The July edition of our und. Cover Project comes from the magic screen of Athens-based illustrator Stefanos Veis. Born and raised in Athens, Stefanos studied graphic design at Vakalo Art & Design College, where he first discovered his love for drawing. We came across his work a couple of years ago at a group show organised by Angie Karatza at StoSxoleio and we have been dedicatedly following his Instagram feeds ever since. Stefanos has worked for G Design Studio, an award-winning Greek design agency, and also participated in the group show The Vision of Saint Void that was curated by our editor last December. The custom illustration Stefanos designed for our July cover combines all his favourite elements like smirking faces, miniature pop references and an ironic use of text. Below we explore the creative universe of Stefanos Veis a bit more and ask him a few questions about his work.
When did you start working in illustration? Can you remember what made you draw in the first place?
I'd be lying if i said that i was one of those kids who used to draw in their books in school. I always wanted to be a graphic designer, but what i had in mind was the "solemn", the "advertising" aspect of the profession. I wanted to experiment with typography, editorial etc and the truth is that illustration was not a part of the plan, until the second year of college. In our branding course there was a really interesting project about designing an imaginary banknote and I wanted to try something different. Then I started doodling some stuff and I realised that I really enjoyed that process. It was only a matter of time to start applying that “technique” to almost every project, and here I am today, doing what I really love.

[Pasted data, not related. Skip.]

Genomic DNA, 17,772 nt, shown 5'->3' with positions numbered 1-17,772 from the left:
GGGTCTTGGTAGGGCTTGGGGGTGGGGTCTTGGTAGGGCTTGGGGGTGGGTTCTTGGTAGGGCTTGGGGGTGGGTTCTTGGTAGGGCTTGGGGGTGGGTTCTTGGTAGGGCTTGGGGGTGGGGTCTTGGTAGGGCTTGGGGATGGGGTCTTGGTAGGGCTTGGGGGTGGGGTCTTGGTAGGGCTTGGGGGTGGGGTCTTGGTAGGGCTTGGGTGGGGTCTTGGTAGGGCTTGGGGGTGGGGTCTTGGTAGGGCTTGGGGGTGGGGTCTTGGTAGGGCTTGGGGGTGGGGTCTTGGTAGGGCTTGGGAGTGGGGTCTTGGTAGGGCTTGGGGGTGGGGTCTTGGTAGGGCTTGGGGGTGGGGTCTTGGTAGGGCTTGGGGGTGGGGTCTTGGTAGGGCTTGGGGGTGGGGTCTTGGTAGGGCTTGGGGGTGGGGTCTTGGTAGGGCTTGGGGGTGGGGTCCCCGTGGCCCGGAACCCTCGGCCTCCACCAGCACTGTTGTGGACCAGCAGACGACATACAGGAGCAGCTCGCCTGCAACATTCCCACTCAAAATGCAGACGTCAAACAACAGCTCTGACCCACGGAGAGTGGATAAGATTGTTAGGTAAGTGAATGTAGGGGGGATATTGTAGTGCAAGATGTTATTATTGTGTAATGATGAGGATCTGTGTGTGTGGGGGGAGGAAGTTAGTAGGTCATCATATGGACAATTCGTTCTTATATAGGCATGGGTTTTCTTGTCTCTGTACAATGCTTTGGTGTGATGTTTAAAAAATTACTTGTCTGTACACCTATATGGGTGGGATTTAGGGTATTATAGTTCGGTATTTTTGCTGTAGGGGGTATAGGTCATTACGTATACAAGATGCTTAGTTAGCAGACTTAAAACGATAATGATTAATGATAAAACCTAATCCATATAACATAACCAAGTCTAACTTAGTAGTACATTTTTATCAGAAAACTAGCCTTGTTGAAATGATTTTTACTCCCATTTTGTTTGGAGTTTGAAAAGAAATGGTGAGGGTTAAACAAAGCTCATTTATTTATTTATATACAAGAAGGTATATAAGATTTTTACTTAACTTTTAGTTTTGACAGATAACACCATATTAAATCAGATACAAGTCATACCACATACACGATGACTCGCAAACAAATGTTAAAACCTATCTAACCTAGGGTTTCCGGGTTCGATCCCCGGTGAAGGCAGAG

You have developed a very recognisable drawing style. Could you describe your illustrations in your own words for us?
I think that the most important thing in the illustration industry is to develop your own unique and recognisable style, so that it will be able to offer something different and innovative. Although you have to be aware of what happens around you. It's very important to see what other creatives do and never stop searching for things that will inspire your work. Speaking about my illustrations, my aim is to achieve an emotional connection and make people (and myself) smile when they look at them.
There is a particular series in your work with realistic figures having cartoon heads. What is the concept behind it?
Photography is also one thing that fascinates me, so I tried to blend it with my strong focus. In those series, reality meets fantasy, melancholy meets gladness and grayscale meets... RGB! The main concept was to create an emotional narration and explore different perspectives of my flat characters
In your illustrations you often mix text with images like in comics. Is comic books a reference for you or are you following a different path?
The truth is that comic books are a huge reference for my illustrations. But there are some differences between them and my work. When I combine text with illustration, my main target is to create a visually pleasant composition and not just put a speech bubble with a generic font above a character. Typographic treatment is a very important asset and I want the humorous catchphrases that I really love to write, to be a part of the artwork
The project Not Specific @n_specific is your personal research on typography. Tell us a few things about that side of your work.
Our field has a huge variety of segments and I think it's really difficult for someone to be able to deal with all of them — although, in my point of view, every designer has to be aware of all of these segments. That’s why Nothing Specific was born. To be honest, illustration is my big love but at some point I started feeling like there are so many other interesting things and aspects of my profession to explore and practice with. So Nothing Specific is an experimental side project with a strong focus on typography (custom or not) blended with photography, animation etc.